Review: The Terminal (2004)


Being stuck in an airport can’t be that bad, can it? Oh, wait, I remember the last time I traveled, never mind.

Screenplay By: Sacha Gervasi & Andrew Niccol
Directed By: Steven Spielberg

We have reached a time and place in our society, and as movie watchers, where feel-good stories are almost universally panned. As a collective group we no longer look at movies and expect the hopeful or the uplifting, and we especially don’t expect tales of inherent good in a foreigner. We want our movies gritty and realistic, full of drama, hardship, heartbreak, and callously cold characters. That’s why we rebel, or in most cases become apathetic, towards a modern tale of goodness presented in a wholesome manner as in The Terminal. In this day and age we have no time for the movies that Frank Capra used to make. Maybe that was why it was so crazy for Steven Spielberg to make a movie that is in tone a Frank Capra picture through and through.

The Terminal isn’t about evil, it isn’t about pettiness, deceit or betrayal. It is about a man and the effect he has on those around him. The Terminal is about someone not thinking of himself first in an age where everyone thinks of him or herself before all others. The Terminal is in every way a feel good schmaltzy story, but it is a feel good schmaltzy story done right. That is what most people don’t get about sentimentality or schmaltz in movies, when done right it is perfectly fine. Not every movie needs to be gritty, realistic, and a downer. Movies can be clean, fantasy, and lift you up. The Terminal is a very uplifting movie and it succeeds on every level that it aspires to.

While the supporting performances from Diego Luna, Chi McBride, Catherine Zeta-Jones, Stanley Tucci and others are fine, and add a lot to the picture, The Terminal is a one man show. Tom Hanks needs to not just be the everyman we can associate with, he also needs to be bewildered, flustered, and completely at a loss. He is all of these things and then some as Viktor Navorski. You know there is no way that he could build a fountain shrine to Amelia, but yet you accept it because it is in his nature to do such a thing. You laugh as he figures out the cart return system. You cheer as he helps a man bring medicine to his “goat.” What you do most of all is follow him on his journey and become more interested in what he is doing as every minute of the film ticks by. This is only made possible because of the great comedic timing of Mr. Hanks as well as his ability to play such an uplifting character. It’s often been argued that Mr. Hanks doesn’t have the range of a truly great actor, but when I look at a man that has played characters in Philadelphia, Road to Perdition, Big, Cast Away, and The Terminal that were different across the board I don’t see how that could be the case. Mr. Hanks is an actor that on more than one occasion has been asked to hold the entire film together all by himself. Once again in The Terminal Mr. Hanks has shown he is more than capable of doing as such.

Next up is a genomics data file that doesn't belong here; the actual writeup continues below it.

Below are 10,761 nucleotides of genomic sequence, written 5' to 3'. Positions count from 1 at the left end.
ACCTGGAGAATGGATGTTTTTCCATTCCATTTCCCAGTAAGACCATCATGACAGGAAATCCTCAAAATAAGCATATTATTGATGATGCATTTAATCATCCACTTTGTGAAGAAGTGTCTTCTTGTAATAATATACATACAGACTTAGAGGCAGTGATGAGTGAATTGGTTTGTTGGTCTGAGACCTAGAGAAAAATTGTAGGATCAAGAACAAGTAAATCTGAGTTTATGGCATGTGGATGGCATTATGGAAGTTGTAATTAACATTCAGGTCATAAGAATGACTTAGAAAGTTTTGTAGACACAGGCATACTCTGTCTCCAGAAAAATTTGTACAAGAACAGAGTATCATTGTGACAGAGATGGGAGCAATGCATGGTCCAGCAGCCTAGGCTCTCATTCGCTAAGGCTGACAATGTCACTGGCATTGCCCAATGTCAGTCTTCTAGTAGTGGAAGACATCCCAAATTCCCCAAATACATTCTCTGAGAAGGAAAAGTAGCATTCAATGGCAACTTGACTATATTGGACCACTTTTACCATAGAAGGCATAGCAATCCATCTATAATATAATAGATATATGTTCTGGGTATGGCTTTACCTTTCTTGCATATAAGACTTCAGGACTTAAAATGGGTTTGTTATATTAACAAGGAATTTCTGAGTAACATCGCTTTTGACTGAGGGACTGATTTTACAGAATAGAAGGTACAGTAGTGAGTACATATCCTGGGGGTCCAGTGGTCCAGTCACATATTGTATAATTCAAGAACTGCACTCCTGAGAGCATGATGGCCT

Unfortunately The Terminal did lose itself a bit near the end. While I did feel that it handled its inherent sentimentality nicely, it did go a bit overboard with sentiment when Viktor decides to accept the actions of Gupta and leave the airport for New York. The scene of all the vendors following him and offering him gifts and cheering him on did feel a bit overboard and wasn’t as sincere as the rest of the movie. However, even in that scene the comedic moments rang true, and The Terminal was full of great comedic moments from stem to stern. It found ingenious ways to use Viktor’s airport surroundings, both to progress the story and to provide many laughs.

The Terminal won’t be remembered as a great movie, by a lot of people it is actually looked at as a misstep in the career of Mr. Spielberg. I am not one of those people and I will always remember The Terminal as a great movie. Sometimes a Frank Capra movie is the way to go and sometimes we just need a small uplifting tale to counter all the negativity the world contains. I know I do, and if you do as well then you should definitely give The Terminal a look.



Bill Thompson

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